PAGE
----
West Van school turns away local kids
International students fill spots while local students forced to travel 10 kilometres for schooling
Thursday, September 18, 2008
WEST VANCOUVER – West Vancouver secondary has enrolled 172 fee-paying international students this year but has told two B.C. teens who moved into the neighbourhood with their dad over the summer it has no room for them.
As a result, they must travel 10 km to attend another public school, Rockridge secondary.
Their father, Don Brett, wants to know why international students seem to receive better treatment than locals.
“School districts need to give priority in all ways to catchment-area students; that is, B.C. residents,” he said.
The district's superintendent said schools strive to accommodate neighbourhood students, but this year was more difficult than usual. “It's the first year in my memory that we haven't been able to get every student in-catchment in and that has caught us a bit by surprise,” Geoff Jopson said.
Enrolments are up again this year, with fewer families than usual leaving the district over the summer and more moving in. That's due in part to the district's strong academic reputation, Jopson said, adding that many schools are filled to capacity.
But efforts have begun to find room for students who are on waiting lists for their neighbourhood schools, he said.
Brett missed the March 1 registration deadline because he was living and working in Whistler. He took a new job in Vancouver in mid-summer and began looking for housing immediately, with proximity to a good school as a priority. After finding a place near West Vancouver secondary, he tried to register his children but was told there was no space. The next closest school, Sentinel, was also full, but Rockridge had room.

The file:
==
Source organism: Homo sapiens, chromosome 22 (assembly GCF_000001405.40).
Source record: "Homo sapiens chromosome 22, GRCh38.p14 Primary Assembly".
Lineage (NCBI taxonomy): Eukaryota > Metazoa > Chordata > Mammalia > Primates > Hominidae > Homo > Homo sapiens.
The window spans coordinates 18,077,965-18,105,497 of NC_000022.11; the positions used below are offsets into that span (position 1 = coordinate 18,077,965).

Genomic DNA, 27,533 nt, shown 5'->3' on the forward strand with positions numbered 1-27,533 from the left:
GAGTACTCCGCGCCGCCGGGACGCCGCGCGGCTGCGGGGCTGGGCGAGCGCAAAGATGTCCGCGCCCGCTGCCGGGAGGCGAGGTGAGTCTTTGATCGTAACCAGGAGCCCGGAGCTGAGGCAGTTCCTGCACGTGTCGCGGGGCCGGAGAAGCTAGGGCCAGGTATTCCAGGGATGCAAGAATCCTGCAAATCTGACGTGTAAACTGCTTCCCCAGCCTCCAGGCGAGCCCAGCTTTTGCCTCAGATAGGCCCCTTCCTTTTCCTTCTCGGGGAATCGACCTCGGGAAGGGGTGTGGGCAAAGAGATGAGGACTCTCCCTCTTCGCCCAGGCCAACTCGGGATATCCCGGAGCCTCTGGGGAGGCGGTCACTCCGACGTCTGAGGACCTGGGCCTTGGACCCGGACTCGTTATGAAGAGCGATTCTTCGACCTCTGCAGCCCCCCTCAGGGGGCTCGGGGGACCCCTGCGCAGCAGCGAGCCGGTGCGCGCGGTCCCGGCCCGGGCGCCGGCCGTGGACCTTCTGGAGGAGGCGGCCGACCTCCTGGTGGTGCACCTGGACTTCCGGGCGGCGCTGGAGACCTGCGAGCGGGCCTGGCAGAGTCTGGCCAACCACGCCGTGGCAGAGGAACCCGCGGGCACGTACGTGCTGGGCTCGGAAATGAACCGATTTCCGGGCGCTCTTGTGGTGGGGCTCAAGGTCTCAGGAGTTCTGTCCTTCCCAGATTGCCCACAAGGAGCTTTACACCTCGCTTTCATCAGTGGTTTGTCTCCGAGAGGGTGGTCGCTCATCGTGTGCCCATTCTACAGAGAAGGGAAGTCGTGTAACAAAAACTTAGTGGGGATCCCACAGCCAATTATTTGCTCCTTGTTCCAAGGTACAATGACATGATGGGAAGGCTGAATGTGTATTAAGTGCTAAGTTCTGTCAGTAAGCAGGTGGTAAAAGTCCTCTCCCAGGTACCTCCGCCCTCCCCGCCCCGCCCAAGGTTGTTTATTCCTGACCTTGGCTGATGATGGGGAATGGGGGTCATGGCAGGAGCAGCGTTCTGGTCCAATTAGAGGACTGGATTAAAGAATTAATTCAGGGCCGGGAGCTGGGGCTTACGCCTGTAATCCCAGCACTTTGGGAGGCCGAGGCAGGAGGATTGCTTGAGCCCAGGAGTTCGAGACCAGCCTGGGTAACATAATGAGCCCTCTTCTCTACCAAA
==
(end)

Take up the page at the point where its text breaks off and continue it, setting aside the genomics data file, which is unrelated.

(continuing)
“I said 'Rockridge?' If I wanted my kids to go to Rockridge, I'd rent a place in Rockridge,” Brett said.
When he found out the other schools had many international students, he asked why they couldn't be relocated instead of displacing neighbourhood students. The answer from a staff member was startling, Brett said. “He said, 'We couldn't run a successful business that way.' I was a bit taken aback that running a successful business was a higher priority than dealing with catchment-area students.”
Although the law allows schools to turn away students when they reach capacity, Brett said he doesn't think it was intended that B.C. students could be refused when schools had an abundance of international students.
West Vancouver has one of the most successful international student programs in the country, given its small size. It has 6,933 public school students, with almost one-tenth – 622 – from offshore. Their fees form 18-19 per cent of the annual budget.
Over-all, Brett said he supports the program, but it shouldn't place local students at a disadvantage.
“A school district is a taxpayer-funded organization with a mandate to educate residents of B.C. The international student program is an ancillary business that provides some benefits but it should not provide benefits at the expense of B.C. residents,” he said in an interview Wednesday.
Jopson agreed local students should be a priority but said it's not easy to substitute one student for another. They all have different needs and timetables, and homestay arrangements are in place.